Diffusion models have gained attention in text processing, offering many potential advantages over traditional autoregressive models. This work explores the integration of diffusion models and Chain-of-Thought (CoT), a well-established technique to improve the reasoning ability in autoregressive language models. We propose Diffusion-of-Thought (DoT), allowing reasoning steps to diffuse over time through the diffusion process. In contrast to traditional autoregressive language models that make decisions in a left-to-right, token-by-token manner, DoT offers more flexibility in the trade-off between computation and reasoning performance. Our experimental results demonstrate the effectiveness of DoT in multi-digit multiplication and grade school math problems. Additionally, DoT showcases promising self-correction abilities and benefits from existing reasoning-enhancing techniques like self-consistency decoding. Our findings contribute to the understanding and development of reasoning capabilities in diffusion language models.
The recent trend of using Large Language Models (LLMs) as intelligent agents in real-world applications underscores the necessity for comprehensive evaluations of their capabilities, particularly in complex scenarios involving planning, creating, and using tools. However, existing benchmarks typically focus on simple synthesized queries that do not reflect real-world complexity, thereby offering limited perspectives in evaluating tool utilization. To address this issue, we present UltraTool, a novel benchmark designed to improve and evaluate LLMs' ability in tool utilization within real-world scenarios. UltraTool focuses on the entire process of using tools - from planning and creating to applying them in complex tasks. It emphasizes real-world complexities, demanding accurate, multi-step planning for effective problem-solving. A key feature of UltraTool is its independent evaluation of planning with natural language, which happens before tool usage and simplifies the task solving by mapping out the intermediate steps. Thus, unlike previous work, it eliminates the restriction of pre-defined toolset during planning. Through extensive experiments on various LLMs, we offer novel insights into the evaluation of capabilities of LLMs in tool utilization, thereby contributing a fresh perspective to this rapidly evolving field. The benchmark is publicly available at https://github.com/JoeYing1019/UltraTool.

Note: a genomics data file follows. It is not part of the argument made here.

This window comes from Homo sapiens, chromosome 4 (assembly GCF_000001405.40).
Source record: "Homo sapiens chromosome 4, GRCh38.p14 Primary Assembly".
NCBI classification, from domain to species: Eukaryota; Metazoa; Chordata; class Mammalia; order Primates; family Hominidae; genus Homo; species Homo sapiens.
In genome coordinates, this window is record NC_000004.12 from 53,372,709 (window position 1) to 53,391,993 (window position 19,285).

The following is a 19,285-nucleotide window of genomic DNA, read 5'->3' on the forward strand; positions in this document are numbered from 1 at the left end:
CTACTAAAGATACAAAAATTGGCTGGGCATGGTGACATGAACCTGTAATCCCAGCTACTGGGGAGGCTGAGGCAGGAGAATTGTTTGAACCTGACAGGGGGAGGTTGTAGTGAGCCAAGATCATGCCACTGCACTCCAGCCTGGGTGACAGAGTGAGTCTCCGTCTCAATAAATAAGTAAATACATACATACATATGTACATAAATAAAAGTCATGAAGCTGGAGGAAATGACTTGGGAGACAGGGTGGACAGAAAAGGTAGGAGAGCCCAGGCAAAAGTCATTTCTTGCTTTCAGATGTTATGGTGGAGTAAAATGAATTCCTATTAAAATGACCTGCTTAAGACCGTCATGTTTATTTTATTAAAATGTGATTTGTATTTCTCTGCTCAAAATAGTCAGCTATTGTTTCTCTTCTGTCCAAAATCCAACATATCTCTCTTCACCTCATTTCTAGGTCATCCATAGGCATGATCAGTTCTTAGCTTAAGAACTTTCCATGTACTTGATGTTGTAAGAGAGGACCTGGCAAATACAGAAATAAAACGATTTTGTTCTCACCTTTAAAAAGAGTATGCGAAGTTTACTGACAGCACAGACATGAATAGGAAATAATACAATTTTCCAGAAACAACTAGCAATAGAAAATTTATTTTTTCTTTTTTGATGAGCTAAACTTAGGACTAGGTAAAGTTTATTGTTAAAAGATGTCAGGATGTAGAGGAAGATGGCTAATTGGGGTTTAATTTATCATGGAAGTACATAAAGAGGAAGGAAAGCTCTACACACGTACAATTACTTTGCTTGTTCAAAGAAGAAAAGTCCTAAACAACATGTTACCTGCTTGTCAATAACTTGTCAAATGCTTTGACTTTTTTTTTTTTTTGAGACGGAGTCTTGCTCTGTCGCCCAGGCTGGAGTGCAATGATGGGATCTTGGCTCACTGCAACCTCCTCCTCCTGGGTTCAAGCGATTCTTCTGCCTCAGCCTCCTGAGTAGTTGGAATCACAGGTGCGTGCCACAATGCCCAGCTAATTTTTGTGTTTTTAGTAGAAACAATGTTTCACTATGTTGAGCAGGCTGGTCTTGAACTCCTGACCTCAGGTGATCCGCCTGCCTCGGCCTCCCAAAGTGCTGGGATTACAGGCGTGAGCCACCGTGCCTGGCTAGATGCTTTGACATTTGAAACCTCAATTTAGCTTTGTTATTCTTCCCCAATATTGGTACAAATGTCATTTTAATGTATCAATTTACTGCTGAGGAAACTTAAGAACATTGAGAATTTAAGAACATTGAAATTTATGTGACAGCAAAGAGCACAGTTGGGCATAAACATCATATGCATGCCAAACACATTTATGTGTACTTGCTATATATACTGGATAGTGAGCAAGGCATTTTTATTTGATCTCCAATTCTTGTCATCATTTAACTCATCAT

Large language models (LLMs) have shown remarkable proficiency in human-level reasoning and generation capabilities, which encourages extensive research on their application in mathematical problem solving. However, current work has been largely focused on text-based mathematical problems, with limited investigation in problems involving geometric information. Addressing this gap, we aim to enable LLMs to solve geometric problems by understanding image input. We first analyze the limitations of current Multimodal Large Language Models (MLLMs) in this area: they struggle to accurately comprehending basic geometric elements and their relationships. To overcome these challenges, we take advantage of the unique characteristics of geometric problems (such as unique geometric logical form, and geometric scalability) and the capacity of the textual LLMs to build an enriched multimodal geometry dataset based on existing data. The augmented dataset, Geo170K, contains more than 170K geometric image-caption and question-answer pairs. Utilizing our constructed Geo170K dataset, we develop G-LLaVA, which demonstrates exceptional performance in solving geometric problems, significantly outperforming GPT-4-V on the MathVista benchmark with only 7B parameters.
The integration of visual inputs with large language models (LLMs) has led to remarkable advancements in multi-modal capabilities, giving rise to visual large language models (VLLMs). However, effectively harnessing VLLMs for intricate visual perception tasks remains a challenge. In this paper, we present a novel end-to-end framework named PerceptionGPT, which efficiently and effectively equips the VLLMs with visual perception abilities by leveraging the representation power of LLMs' token embedding. Our proposed method treats the token embedding of the LLM as the carrier of spatial information, then leverage lightweight visual task encoders and decoders to perform visual perception tasks (e.g., detection, segmentation). Our approach significantly alleviates the training difficulty suffered by previous approaches that formulate the visual outputs as discrete tokens, and enables achieving superior performance with fewer trainable parameters, less training data and shorted training time. Moreover, as only one token embedding is required to decode the visual outputs, the resulting sequence length during inference is significantly reduced. Consequently, our approach enables accurate and flexible representations, seamless integration of visual perception tasks, and efficient handling of a multiple of visual outputs. We validate the effectiveness and efficiency of our approach through extensive experiments. The results demonstrate significant improvements over previous methods with much fewer trainable parameters and GPU hours, which facilitates future research in enabling LLMs with visual perception abilities.